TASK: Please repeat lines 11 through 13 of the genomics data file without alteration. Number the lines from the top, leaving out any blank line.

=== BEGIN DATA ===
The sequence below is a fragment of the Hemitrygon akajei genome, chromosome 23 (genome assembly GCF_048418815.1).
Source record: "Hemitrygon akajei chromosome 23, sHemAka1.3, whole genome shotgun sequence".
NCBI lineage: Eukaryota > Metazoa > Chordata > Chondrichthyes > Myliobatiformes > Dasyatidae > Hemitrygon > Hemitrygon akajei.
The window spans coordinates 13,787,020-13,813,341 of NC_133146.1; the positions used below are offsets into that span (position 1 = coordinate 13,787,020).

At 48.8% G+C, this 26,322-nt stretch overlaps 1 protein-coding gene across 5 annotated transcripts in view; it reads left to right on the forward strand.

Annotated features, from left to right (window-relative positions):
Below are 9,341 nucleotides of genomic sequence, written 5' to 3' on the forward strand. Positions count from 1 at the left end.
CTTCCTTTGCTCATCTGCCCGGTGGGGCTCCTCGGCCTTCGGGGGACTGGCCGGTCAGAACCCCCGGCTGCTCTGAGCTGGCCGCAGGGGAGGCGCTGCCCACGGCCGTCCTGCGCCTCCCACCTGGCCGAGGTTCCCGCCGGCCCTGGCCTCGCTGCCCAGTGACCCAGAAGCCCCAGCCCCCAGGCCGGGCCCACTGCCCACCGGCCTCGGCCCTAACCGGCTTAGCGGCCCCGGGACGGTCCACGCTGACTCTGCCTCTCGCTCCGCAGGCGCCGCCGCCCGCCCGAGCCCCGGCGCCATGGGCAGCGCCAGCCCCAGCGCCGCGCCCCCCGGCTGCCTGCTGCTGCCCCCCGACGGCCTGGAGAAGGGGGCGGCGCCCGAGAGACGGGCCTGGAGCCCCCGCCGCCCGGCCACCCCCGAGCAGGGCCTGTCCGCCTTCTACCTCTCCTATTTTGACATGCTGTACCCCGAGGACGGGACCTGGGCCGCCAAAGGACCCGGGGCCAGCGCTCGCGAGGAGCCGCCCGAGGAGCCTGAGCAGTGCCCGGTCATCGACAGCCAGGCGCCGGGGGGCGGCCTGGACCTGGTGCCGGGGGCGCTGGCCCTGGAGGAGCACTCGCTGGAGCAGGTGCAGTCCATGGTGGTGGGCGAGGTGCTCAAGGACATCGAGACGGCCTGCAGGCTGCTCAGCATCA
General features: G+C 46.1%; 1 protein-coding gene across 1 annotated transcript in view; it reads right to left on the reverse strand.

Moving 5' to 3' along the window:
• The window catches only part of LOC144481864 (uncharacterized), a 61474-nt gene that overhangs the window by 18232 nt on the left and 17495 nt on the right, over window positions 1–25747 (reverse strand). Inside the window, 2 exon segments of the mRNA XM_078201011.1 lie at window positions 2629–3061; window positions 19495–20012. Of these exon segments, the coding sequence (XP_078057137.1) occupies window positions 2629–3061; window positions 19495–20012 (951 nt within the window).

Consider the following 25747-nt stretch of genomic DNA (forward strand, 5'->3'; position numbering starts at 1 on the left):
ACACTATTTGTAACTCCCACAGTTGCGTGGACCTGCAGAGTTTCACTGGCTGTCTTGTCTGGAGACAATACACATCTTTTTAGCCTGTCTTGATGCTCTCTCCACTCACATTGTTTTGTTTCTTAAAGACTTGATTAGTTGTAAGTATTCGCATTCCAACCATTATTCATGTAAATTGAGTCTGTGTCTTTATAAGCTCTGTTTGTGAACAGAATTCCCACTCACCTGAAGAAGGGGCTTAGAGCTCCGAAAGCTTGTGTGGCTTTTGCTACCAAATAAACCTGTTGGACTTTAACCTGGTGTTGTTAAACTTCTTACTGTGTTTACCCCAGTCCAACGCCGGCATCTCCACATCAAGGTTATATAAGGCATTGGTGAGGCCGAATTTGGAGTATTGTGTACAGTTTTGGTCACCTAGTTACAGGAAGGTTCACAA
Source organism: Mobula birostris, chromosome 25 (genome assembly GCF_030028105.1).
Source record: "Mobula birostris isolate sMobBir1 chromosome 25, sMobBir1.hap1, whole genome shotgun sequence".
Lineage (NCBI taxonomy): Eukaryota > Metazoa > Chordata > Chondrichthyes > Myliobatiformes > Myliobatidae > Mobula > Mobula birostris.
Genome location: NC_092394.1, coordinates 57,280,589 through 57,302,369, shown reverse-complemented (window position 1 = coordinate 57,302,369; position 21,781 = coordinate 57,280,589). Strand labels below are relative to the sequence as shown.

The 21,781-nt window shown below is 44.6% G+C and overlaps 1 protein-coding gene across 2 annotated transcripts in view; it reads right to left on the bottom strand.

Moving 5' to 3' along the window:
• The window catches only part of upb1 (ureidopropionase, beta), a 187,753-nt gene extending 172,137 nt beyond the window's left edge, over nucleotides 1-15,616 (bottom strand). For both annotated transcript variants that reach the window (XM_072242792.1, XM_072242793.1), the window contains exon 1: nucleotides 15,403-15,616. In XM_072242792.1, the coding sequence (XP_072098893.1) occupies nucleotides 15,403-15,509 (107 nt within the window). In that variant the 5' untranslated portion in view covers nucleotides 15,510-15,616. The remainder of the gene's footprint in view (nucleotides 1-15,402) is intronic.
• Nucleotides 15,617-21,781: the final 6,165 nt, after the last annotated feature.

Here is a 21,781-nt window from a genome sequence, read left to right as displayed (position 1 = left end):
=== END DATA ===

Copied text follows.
• The window catches only part of LOC144481864 (uncharacterized), a 61474-nt gene that overhangs the window by 18232 nt on the left and 17495 nt on the right, over window positions 1–25747 (reverse strand). Inside the window, 2 exon segments of the mRNA XM_078201011.1 lie at window positions 2629–3061; window positions 19495–20012. Of these exon segments, the coding sequence (XP_078057137.1) occupies window positions 2629–3061; window positions 19495–20012 (951 nt within the window).

Consider the following 25747-nt stretch of genomic DNA (forward strand, 5'->3'; position numbering starts at 1 on the left):
ACACTATTTGTAACTCCCACAGTTGCGTGGACCTGCAGAGTTTCACTGGCTGTCTTGTCTGGAGACAATACACATCTTTTTAGCCTGTCTTGATGCTCTCTCCACTCACATTGTTTTGTTTCTTAAAGACTTGATTAGTTGTAAGTATTCGCATTCCAACCATTATTCATGTAAATTGAGTCTGTGTCTTTATAAGCTCTGTTTGTGAACAGAATTCCCACTCACCTGAAGAAGGGGCTTAGAGCTCCGAAAGCTTGTGTGGCTTTTGCTACCAAATAAACCTGTTGGACTTTAACCTGGTGTTGTTAAACTTCTTACTGTGTTTACCCCAGTCCAACGCCGGCATCTCCACATCAAGGTTATATAAGGCATTGGTGAGGCCGAATTTGGAGTATTGTGTACAGTTTTGGTCACCTAGTTACAGGAAGGTTCACAA